Book review: Paradise Road by Stephen O’Donnell

ParadiseRoad

Every now and then, you come across something that’s just too good not to share – something that ticks all the right boxes in its category in such a way that you just feel like you’re a part of it from the word “go” – or in this case, “They’re no happy these bastards, are they, unless they’re giein every one ay us grief?”. “Paradise Road” is definitely one of those things, and for me, that is something I’ve experienced less frequently in recent years, and being in that zone where you just feel the need to keep reading, has always been one of my favourite things.

“Paradise Road” tells the story of a young Glaswegian by the name of Kevin McGarry – a seemingly regular guy with a talent for football and a love for Celtic, whose path we follow all the way from a highly promising football career that’s brought to an end due to injury, through his early adulthood where he tries to make a living for himself as a joiner, before ending up travelling through Europe following the team he loves.

There’s really not a lot I can say about O’Donnell’s debut novel that hasn’t been said already. It has been highly praised among the Celtic community specifically, but also by football fans in general, so obviously, my expectations when I opened this book were high. However, nothing could have prepared me for what I had coming. As soon as I’d started reading it, I knew this was a book I’d find hard to put down.

What I found between these pages, can be described as a journey of sorts – a journey through Europe, a journey through a piece of Celtic history, but also a journey through a wide spectre of emotions as we follow the characters’ ups and downs throughout the story. It can also be seen as a love story (and this is my girly side talking) – between a man and his football team (and the occasional girl of course), and about him finding his place in life and how his outlook on life and such things changes as he grows up and seeks new thrills. With characters I believe every football fan can relate to in one way or other, I think O’Donnell paints a very vivid and believable picture of life among the working class population of Glasgow in the eighties.

“Paradise Road” really is a heart-warming work of football fiction, and part of what got to me personally was how it’s written with such sincerity and a dry, yet warm sense of humour (which I feel is very characteristic for Scottish football supporters) that this could actually be someone’s life story. Also, I feel that the first person narrative and strong Glaswegian slang through most of the book, adds to that feeling. You might think that to a foreigner like myself, that bit might turn out to be a bit of a challenge, but on the contrary, it was one of the things I enjoyed most about the book, as the Glasgow accent (as some of you already know) is one of my favourite ones. The book also offers what I’ll imagine is a very welcome sense of nostalgia for those old enough or lucky enough to have been there during the time-frame of the story. The rest of us will have to make do with “God, I wish I’d been there” or something along those lines.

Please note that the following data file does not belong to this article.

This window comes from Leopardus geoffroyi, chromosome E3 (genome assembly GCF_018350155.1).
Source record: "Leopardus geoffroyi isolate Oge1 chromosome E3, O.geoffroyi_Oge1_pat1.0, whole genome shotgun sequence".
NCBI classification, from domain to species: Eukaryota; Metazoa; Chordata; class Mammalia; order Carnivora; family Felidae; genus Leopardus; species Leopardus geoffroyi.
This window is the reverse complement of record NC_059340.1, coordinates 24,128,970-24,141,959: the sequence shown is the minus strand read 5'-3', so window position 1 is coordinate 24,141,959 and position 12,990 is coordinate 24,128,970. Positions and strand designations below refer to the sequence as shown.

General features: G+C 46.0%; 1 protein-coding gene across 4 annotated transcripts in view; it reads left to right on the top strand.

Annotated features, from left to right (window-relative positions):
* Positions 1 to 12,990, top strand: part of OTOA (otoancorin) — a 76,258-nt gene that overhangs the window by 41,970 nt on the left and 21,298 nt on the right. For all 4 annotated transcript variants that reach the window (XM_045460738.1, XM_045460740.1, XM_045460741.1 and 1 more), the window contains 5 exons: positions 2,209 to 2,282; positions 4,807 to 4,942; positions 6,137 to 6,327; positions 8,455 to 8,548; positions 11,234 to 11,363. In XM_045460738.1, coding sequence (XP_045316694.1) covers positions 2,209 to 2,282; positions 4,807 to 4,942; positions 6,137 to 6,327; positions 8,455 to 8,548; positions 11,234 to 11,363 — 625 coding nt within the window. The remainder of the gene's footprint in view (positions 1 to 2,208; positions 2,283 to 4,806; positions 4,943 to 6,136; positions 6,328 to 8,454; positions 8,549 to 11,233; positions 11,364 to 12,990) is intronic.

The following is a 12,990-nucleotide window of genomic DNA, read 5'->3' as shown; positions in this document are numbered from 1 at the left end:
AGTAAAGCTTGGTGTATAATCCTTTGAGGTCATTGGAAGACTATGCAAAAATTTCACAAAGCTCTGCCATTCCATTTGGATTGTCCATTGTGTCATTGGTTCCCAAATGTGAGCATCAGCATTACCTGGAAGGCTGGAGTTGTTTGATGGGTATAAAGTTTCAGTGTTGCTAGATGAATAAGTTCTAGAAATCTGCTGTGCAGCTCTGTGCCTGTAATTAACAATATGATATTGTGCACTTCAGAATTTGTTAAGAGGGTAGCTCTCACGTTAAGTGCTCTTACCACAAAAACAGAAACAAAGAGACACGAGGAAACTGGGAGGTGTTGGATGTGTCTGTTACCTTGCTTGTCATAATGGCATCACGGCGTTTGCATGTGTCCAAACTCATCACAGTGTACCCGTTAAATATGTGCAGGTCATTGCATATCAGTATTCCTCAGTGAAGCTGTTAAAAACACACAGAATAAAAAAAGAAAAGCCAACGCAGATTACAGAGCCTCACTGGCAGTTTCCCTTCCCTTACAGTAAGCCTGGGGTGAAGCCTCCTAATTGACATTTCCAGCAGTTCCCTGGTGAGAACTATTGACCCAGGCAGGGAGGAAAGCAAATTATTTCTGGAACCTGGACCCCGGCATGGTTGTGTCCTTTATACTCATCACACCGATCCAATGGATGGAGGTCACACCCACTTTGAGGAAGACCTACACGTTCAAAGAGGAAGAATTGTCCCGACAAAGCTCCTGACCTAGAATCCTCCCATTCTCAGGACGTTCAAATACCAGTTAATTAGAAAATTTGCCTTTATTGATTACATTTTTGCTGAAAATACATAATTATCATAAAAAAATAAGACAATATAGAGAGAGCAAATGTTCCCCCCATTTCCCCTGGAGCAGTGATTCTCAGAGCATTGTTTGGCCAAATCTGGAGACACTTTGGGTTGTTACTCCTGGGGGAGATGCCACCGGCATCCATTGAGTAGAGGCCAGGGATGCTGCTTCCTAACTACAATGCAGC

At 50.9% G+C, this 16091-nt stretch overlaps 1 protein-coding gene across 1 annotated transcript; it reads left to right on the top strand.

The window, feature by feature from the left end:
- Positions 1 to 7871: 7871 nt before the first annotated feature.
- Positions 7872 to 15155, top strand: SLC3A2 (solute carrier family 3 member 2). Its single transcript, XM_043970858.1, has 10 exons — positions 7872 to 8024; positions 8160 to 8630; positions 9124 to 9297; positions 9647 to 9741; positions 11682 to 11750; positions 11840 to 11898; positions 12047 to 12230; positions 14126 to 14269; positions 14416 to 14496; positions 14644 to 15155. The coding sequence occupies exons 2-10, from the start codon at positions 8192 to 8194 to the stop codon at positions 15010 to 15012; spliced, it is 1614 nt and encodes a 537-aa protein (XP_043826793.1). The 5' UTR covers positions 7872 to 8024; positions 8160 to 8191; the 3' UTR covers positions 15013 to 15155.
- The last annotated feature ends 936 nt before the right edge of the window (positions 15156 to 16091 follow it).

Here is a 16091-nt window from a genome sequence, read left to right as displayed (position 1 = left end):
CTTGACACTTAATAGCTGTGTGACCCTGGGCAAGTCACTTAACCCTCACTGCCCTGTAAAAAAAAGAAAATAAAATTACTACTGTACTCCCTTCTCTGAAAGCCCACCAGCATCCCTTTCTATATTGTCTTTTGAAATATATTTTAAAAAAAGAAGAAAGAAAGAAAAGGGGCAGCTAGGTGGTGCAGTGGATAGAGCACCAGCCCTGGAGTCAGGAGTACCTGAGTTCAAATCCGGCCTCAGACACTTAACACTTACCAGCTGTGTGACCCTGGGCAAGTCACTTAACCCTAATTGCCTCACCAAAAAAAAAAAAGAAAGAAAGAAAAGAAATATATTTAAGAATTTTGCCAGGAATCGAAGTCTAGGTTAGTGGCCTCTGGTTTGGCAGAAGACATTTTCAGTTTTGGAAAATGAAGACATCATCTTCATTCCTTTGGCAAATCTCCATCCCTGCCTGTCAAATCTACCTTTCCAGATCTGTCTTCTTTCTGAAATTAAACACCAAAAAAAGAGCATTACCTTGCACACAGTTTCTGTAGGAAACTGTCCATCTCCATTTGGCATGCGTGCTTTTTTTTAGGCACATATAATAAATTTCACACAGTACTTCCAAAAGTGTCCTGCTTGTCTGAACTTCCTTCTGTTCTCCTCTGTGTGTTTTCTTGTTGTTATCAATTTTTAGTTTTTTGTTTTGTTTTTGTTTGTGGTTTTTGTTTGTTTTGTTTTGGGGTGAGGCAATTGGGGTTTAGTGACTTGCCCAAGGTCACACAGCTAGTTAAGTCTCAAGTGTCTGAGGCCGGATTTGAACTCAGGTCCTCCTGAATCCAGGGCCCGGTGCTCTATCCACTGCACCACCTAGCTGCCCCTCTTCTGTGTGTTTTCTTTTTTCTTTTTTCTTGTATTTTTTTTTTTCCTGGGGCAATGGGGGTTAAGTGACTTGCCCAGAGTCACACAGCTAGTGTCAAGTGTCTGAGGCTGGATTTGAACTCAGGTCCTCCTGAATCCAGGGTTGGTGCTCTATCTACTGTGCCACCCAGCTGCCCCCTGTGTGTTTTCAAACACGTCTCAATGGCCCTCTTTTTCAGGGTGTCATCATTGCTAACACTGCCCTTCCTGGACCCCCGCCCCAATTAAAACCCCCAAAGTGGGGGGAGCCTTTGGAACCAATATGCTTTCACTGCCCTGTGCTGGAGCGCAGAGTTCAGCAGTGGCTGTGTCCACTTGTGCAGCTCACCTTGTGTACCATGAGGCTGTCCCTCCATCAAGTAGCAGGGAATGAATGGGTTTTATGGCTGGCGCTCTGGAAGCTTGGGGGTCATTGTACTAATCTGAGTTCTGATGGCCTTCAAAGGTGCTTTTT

There’s one thing I find essential to any piece of creative work, and that is heart and dedication. Without it, you can bet your bottom dollar you’ve got a failure on your hands, and whether it has it or not, is something that’s usually easy to spot. “Paradise Road” has it in abundance, which I think is part of the reason it’s been so well received. Not only is it a brilliantly written work of fiction, I also get the impression that this is a piece that’s been written not for praise or profit, but simply because it’s something the author wanted to write.

You may think this all sounds almost too good to be true, but I’m not quite finished. The book also comes with a literary side dish, if you will, called “A Footballer’s Dream”, which describes something I’m sure has been many a wee bhoy’s dream – playing for Celtic and Scotland. It is also an example of how Kevin McGarry’s life could have turned out if his career had not been ended by injury. These randomly placed parts are equally entertaining and intriguing as the rest of the book, and this is something I feel gives it an extra dimension.

So, in conclusion; if you haven’t had the chance to read this book yet for whatever reason, get onto it. If you enjoy football and a good, easy read, this is definitely for you. You can thank me later.

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